Transdermal Scopolamine Drug Delivery Systems for Motion Sickness
Fung, Gloria; Ho, Terence; Lee, Soyoon; Munaretto, Joseph; Tsai, Christine
Transdermal drug delivery systems are involved in the continuous administration of drug molecules from the surface of the skin into the circulatory system. Such systems have proved advantageous for delivery of certain drugs, such as scopolamine, nicotine, nitroglycerine, and estradiol. Compared with oral administration, transdermal drug delivery offers better uniformity of drug concentrations in plasma throughout their duration of use. Scopolamine is the active ingredient in motion sickness medication that targets the nerve fibers in the inner ear. The scopolamine patch is effective for about three days, longer than if administered orally which is effective for only several hours. One of the main restraints of this transdermal system is its absorption through the skin, especially through the stratum corneum, its outermost part. This study examines the rate of diffusion of transdermal scopolamine across the skin and into the systemic circulation. Our objective is to optimize the drug delivery by way of a scopolamine patch by minimizing absorption rates, while maintaining its advantage of a long-term effect. A comparative study of the effects in the presence of penetration enhancers were undertaken to show how steady state is approached at different rates. The model we used does offer certain limitations, as diffusivity values specific to human skin and scopolamine are not readily available.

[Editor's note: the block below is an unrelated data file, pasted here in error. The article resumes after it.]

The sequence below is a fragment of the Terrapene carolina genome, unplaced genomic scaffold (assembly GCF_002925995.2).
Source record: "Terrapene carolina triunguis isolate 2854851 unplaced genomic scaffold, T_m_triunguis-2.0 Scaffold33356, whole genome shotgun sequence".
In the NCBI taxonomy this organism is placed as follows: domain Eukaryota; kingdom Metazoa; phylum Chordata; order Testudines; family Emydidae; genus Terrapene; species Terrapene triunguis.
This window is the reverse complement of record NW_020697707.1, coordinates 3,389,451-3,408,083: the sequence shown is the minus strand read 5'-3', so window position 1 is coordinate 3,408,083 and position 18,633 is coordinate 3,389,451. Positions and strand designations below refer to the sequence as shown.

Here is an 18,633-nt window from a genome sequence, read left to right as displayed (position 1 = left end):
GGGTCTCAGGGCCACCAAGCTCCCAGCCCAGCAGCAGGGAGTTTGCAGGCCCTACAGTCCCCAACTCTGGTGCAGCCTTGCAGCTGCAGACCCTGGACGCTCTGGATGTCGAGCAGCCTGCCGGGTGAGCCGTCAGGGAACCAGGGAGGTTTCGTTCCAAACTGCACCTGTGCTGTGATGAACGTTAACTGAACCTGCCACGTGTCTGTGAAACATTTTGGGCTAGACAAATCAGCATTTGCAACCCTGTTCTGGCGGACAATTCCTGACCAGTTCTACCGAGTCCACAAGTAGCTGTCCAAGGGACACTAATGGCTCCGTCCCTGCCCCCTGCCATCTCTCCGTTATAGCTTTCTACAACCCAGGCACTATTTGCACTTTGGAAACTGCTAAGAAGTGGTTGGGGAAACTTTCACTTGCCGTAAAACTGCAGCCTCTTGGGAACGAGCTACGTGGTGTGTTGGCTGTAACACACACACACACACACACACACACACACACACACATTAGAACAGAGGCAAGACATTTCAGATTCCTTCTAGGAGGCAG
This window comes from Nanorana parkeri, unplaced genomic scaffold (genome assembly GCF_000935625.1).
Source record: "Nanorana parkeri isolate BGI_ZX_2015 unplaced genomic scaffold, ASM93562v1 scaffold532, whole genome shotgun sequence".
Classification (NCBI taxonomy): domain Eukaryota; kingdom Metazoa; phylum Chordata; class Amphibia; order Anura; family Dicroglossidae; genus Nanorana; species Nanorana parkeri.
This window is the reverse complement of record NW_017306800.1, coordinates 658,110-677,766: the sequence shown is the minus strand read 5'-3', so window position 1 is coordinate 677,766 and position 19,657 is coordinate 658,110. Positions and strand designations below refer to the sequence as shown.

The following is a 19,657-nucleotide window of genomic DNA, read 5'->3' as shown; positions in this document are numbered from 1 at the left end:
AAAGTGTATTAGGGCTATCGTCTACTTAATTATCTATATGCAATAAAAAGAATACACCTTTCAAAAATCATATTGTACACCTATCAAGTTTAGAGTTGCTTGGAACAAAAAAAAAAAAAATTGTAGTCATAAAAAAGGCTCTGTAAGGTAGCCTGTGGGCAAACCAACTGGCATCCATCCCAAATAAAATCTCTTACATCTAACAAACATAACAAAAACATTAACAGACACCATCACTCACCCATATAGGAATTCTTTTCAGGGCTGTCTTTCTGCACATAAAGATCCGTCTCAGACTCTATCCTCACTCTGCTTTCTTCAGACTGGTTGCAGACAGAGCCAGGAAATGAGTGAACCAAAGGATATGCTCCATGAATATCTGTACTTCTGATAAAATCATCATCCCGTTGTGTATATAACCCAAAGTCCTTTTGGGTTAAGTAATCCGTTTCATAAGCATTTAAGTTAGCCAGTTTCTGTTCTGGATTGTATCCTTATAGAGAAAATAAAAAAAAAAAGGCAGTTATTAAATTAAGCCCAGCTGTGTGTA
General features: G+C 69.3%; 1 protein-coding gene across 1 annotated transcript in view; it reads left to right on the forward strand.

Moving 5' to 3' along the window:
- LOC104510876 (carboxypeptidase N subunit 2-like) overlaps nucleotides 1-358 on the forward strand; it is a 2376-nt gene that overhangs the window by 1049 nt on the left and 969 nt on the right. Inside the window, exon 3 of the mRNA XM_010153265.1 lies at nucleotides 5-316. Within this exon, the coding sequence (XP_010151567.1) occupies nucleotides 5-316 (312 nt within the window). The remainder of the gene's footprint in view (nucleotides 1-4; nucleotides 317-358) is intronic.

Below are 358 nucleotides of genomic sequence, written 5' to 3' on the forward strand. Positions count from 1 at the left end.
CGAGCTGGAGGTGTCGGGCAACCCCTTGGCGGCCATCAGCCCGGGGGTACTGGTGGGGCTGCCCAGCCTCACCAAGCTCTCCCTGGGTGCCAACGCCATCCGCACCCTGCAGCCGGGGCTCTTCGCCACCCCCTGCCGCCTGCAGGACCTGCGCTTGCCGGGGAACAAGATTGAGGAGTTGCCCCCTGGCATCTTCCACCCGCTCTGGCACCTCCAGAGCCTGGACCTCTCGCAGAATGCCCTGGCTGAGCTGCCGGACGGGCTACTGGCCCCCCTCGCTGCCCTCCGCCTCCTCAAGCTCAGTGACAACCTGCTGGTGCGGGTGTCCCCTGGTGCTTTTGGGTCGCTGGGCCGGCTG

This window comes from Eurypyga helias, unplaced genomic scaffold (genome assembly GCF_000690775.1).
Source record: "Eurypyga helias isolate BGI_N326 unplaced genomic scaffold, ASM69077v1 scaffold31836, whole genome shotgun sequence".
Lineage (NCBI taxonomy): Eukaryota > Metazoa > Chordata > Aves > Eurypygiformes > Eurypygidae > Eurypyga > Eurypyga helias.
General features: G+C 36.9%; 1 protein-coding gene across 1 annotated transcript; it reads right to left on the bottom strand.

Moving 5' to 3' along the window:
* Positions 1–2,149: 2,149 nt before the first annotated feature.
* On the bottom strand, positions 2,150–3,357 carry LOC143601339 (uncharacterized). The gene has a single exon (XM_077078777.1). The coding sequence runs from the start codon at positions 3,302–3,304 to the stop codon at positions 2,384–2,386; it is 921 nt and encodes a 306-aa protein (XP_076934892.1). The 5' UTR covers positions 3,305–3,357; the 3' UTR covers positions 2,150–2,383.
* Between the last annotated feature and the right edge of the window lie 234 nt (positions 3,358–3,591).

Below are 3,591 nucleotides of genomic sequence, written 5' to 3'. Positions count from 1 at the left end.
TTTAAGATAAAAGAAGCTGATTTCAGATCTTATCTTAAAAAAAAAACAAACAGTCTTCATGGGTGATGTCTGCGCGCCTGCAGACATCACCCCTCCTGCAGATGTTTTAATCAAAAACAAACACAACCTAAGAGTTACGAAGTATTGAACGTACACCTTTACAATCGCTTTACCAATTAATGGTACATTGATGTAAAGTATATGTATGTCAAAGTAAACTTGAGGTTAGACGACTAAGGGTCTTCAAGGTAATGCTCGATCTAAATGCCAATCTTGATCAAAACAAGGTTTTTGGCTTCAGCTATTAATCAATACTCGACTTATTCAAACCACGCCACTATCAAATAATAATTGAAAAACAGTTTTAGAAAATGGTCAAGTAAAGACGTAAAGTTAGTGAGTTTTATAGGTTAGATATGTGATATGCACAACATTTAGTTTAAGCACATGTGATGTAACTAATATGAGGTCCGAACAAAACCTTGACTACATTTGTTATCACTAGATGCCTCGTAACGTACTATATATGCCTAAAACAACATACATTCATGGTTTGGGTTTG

Transdermal Scopolamine Drug Delivery; motion sickness